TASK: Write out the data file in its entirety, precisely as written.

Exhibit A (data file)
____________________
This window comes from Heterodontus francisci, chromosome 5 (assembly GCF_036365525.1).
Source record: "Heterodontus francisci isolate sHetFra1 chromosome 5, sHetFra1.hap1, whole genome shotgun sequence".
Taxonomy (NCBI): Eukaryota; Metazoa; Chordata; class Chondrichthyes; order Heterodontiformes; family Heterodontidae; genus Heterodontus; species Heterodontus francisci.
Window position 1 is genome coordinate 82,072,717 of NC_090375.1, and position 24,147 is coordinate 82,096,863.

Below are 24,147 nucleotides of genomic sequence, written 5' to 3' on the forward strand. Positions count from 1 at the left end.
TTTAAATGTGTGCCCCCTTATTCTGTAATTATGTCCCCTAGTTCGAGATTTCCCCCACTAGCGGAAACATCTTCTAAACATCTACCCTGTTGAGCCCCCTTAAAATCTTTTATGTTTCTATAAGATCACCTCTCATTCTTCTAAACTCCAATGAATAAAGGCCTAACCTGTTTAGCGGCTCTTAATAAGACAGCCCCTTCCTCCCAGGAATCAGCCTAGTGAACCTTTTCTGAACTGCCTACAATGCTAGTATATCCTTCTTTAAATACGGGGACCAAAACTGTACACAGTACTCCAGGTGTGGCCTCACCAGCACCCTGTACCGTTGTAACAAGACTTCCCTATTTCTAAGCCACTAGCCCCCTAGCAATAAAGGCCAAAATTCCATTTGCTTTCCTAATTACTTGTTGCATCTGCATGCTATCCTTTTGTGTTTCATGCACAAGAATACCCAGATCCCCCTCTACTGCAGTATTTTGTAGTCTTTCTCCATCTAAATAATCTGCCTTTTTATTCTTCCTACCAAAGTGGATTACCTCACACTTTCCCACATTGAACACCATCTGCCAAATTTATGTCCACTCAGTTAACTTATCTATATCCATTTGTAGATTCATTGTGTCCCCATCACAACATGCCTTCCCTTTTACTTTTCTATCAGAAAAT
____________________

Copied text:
This window comes from Heterodontus francisci, chromosome 5 (assembly GCF_036365525.1).
Source record: "Heterodontus francisci isolate sHetFra1 chromosome 5, sHetFra1.hap1, whole genome shotgun sequence".
Taxonomy (NCBI): Eukaryota; Metazoa; Chordata; class Chondrichthyes; order Heterodontiformes; family Heterodontidae; genus Heterodontus; species Heterodontus francisci.
Window position 1 is genome coordinate 82,072,717 of NC_090375.1, and position 24,147 is coordinate 82,096,863.

Below are 24,147 nucleotides of genomic sequence, written 5' to 3' on the forward strand. Positions count from 1 at the left end.
TTTAAATGTGTGCCCCCTTATTCTGTAATTATGTCCCCTAGTTCGAGATTTCCCCCACTAGCGGAAACATCTTCTAAACATCTACCCTGTTGAGCCCCCTTAAAATCTTTTATGTTTCTATAAGATCACCTCTCATTCTTCTAAACTCCAATGAATAAAGGCCTAACCTGTTTAGCGGCTCTTAATAAGACAGCCCCTTCCTCCCAGGAATCAGCCTAGTGAACCTTTTCTGAACTGCCTACAATGCTAGTATATCCTTCTTTAAATACGGGGACCAAAACTGTACACAGTACTCCAGGTGTGGCCTCACCAGCACCCTGTACCGTTGTAACAAGACTTCCCTATTTCTAAGCCACTAGCCCCCTAGCAATAAAGGCCAAAATTCCATTTGCTTTCCTAATTACTTGTTGCATCTGCATGCTATCCTTTTGTGTTTCATGCACAAGAATACCCAGATCCCCCTCTACTGCAGTATTTTGTAGTCTTTCTCCATCTAAATAATCTGCCTTTTTATTCTTCCTACCAAAGTGGATTACCTCACACTTTCCCACATTGAACACCATCTGCCAAATTTATGTCCACTCAGTTAACTTATCTATATCCATTTGTAGATTCATTGTGTCCCCATCACAACATGCCTTCCCTTTTACTTTTCTATCAGAAAAT